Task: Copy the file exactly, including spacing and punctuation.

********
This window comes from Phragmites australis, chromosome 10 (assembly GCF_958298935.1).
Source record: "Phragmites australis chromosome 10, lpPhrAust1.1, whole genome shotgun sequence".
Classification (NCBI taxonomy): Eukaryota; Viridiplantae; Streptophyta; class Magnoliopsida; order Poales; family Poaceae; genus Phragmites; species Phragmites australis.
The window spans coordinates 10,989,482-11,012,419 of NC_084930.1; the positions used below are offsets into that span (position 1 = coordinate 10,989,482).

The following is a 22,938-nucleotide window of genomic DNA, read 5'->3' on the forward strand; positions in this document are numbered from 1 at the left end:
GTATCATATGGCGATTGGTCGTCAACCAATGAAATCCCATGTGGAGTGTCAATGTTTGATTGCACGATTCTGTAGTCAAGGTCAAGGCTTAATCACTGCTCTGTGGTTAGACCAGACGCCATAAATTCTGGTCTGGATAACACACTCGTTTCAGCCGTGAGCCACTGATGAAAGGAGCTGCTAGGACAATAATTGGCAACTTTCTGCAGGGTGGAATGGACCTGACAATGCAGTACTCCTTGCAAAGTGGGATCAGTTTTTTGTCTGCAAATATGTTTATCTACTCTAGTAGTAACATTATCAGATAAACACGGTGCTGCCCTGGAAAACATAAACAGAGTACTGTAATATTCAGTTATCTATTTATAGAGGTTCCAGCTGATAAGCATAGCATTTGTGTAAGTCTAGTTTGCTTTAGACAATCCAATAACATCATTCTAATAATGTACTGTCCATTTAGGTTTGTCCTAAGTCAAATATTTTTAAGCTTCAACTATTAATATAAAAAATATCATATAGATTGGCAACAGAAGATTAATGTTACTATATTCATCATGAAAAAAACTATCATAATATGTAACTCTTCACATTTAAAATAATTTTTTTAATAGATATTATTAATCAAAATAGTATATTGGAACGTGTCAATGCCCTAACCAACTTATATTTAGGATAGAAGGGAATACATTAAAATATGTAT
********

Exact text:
This window comes from Phragmites australis, chromosome 10 (assembly GCF_958298935.1).
Source record: "Phragmites australis chromosome 10, lpPhrAust1.1, whole genome shotgun sequence".
Classification (NCBI taxonomy): Eukaryota; Viridiplantae; Streptophyta; class Magnoliopsida; order Poales; family Poaceae; genus Phragmites; species Phragmites australis.
The window spans coordinates 10,989,482-11,012,419 of NC_084930.1; the positions used below are offsets into that span (position 1 = coordinate 10,989,482).

The following is a 22,938-nucleotide window of genomic DNA, read 5'->3' on the forward strand; positions in this document are numbered from 1 at the left end:
GTATCATATGGCGATTGGTCGTCAACCAATGAAATCCCATGTGGAGTGTCAATGTTTGATTGCACGATTCTGTAGTCAAGGTCAAGGCTTAATCACTGCTCTGTGGTTAGACCAGACGCCATAAATTCTGGTCTGGATAACACACTCGTTTCAGCCGTGAGCCACTGATGAAAGGAGCTGCTAGGACAATAATTGGCAACTTTCTGCAGGGTGGAATGGACCTGACAATGCAGTACTCCTTGCAAAGTGGGATCAGTTTTTTGTCTGCAAATATGTTTATCTACTCTAGTAGTAACATTATCAGATAAACACGGTGCTGCCCTGGAAAACATAAACAGAGTACTGTAATATTCAGTTATCTATTTATAGAGGTTCCAGCTGATAAGCATAGCATTTGTGTAAGTCTAGTTTGCTTTAGACAATCCAATAACATCATTCTAATAATGTACTGTCCATTTAGGTTTGTCCTAAGTCAAATATTTTTAAGCTTCAACTATTAATATAAAAAATATCATATAGATTGGCAACAGAAGATTAATGTTACTATATTCATCATGAAAAAAACTATCATAATATGTAACTCTTCACATTTAAAATAATTTTTTTAATAGATATTATTAATCAAAATAGTATATTGGAACGTGTCAATGCCCTAACCAACTTATATTTAGGATAGAAGGGAATACATTAAAATATGTAT